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Gastronomy

Chedi Ubud plates slowest slow food possible

Author: Theodore Koumelis / Date: Tue, 08/06/2019 - 13:49
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Chef Dean shows off the local produce
Chedi Ubud fields organic menu from local fields
The Chedi Club Tanah Gajah Ubud was built as a private estate by the noted Indonesian architect and designer, Hendra Hadiprana.

The 2 - 2.5 hour experience is equal parts horticultural survey, food prep and dining, all under the able hand of a Singaporean-born chef who has stood at the culinary helm of the Chedi Club for seven years.

Ubud, Bali, Indonesia — The slow-food movement has crawled almost to a standstill in the lush uplands of Bali where the Chedi Club Tanah Gajah Ubud is now plating lunch and dinner fare sprung largely from the grounds of the resort.

While farm to table movements are on the rise around the world, Chef Khairudin ‘Dean’ Nor thought he might do the movement one better by cutting out the costs of transportation almost entirely.

Next week, the resort is rolling out lunch and dinner options every Monday and Thursday with ingredients harvested within 100 metres of the table Dean sets. The catfish are caught from a pond behind the garden. The yams grow behind that villa over there. The cinnamon was ground from bark on a tree by the pool.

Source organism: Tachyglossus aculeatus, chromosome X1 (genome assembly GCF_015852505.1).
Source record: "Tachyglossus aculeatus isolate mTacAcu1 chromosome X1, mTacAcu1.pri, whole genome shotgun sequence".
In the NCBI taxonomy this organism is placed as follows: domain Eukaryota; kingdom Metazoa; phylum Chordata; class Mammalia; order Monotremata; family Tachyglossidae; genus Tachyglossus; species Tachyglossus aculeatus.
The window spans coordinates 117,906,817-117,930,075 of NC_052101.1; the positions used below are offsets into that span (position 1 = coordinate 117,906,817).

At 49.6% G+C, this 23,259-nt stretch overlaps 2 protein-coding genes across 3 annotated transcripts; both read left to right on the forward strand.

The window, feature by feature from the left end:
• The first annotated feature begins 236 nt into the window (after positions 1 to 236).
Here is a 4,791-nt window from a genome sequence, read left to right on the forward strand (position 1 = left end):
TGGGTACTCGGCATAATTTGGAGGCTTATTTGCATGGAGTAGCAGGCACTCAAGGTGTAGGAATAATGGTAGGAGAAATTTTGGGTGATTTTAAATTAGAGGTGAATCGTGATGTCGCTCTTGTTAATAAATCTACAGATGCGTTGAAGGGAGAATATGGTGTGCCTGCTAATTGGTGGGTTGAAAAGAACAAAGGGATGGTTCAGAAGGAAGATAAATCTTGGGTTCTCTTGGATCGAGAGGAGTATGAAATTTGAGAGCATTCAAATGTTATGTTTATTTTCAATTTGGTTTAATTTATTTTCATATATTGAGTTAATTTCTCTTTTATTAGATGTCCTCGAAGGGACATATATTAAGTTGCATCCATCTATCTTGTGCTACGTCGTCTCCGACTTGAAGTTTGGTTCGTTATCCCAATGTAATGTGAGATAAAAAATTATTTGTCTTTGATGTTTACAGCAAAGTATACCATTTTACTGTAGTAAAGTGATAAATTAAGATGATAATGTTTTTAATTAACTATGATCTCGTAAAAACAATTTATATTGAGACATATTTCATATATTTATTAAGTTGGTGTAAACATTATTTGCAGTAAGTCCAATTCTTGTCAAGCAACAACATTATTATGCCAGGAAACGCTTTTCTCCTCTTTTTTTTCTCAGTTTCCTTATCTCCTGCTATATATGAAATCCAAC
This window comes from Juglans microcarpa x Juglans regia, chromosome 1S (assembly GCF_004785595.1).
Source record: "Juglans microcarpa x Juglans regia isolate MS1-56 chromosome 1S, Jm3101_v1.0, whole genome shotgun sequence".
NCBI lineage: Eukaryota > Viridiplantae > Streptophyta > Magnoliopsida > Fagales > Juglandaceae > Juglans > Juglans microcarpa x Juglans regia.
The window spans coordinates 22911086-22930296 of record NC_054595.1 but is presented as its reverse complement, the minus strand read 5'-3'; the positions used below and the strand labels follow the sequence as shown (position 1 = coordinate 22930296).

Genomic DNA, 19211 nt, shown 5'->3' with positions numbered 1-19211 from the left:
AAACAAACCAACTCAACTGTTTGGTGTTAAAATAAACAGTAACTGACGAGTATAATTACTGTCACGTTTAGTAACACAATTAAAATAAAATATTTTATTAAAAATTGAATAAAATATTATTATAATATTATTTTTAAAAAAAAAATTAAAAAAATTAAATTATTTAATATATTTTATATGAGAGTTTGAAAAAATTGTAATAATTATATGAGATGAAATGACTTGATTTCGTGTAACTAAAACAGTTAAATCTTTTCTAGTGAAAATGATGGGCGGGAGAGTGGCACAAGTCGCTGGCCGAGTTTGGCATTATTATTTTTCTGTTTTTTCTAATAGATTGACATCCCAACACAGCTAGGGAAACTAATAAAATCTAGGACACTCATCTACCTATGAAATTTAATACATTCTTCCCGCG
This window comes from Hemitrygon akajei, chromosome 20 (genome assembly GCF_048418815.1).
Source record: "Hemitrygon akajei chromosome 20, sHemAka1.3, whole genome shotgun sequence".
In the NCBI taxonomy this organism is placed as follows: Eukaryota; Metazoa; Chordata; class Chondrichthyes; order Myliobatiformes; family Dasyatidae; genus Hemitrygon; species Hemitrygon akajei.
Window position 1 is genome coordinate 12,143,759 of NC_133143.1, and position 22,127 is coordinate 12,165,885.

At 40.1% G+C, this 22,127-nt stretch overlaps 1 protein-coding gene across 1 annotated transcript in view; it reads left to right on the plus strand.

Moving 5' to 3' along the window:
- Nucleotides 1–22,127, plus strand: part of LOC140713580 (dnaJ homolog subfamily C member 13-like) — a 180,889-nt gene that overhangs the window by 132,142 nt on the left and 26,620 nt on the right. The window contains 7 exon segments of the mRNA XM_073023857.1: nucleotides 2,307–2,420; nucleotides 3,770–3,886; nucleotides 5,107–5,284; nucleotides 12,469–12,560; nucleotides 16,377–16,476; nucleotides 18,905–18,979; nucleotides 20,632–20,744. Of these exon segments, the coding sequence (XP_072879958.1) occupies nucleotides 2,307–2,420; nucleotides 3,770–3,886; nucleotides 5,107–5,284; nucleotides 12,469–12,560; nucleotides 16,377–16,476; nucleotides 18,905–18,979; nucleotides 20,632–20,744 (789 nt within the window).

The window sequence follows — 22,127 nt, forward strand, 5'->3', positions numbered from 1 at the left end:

“What you see here in the garden is what will be plated,” said Dean.

The ‘Farm to Table’ experience is not merely a matter of eating, however. The 2 - 2.5 hour experience is equal parts horticultural survey, food prep and dining, all under the able hand of a Singaporean-born chef who has stood at the culinary helm of the Chedi Club for seven years.

The experience begins with a fortifying drink, and a wade into the organic garden where the maestro holds court among citronella, various basils (holy & purple) curry leaves and Vietnamese coriander.

Dean explains the story behind each plant, its properties, how it grows, what it’s used for, when to harvest, and other little known oddities (e.g. you can eat the flower of starfruit).

“Don’t be surprised if Chef Dean picks edible weeds and they end up on your plate later,” said one guest on a beta drive of the experience.

Dean prepares dinner in a purpose-built pagoda covered in Thunbergia creepers and fairy lights that comfortably seats six and looks out over the rice paddies.

The menu varies but some of the dishes include mushroom chawanmushi with pomelo, a soup of young mango wrapped in chives with a homemade stock with Vietnamese coriander and kombu, basil gelato, eggplant rolls with purple yam and topped with edible weeds.

ABOUT THE AUTHOR

Theodore Koumelis

Co-Founder & Managing Director

Theodore is the Co-Founder and Managing Editor of TravelDailyNews Media Network; his responsibilities include business development and planning for TravelDailyNews long-term opportunities.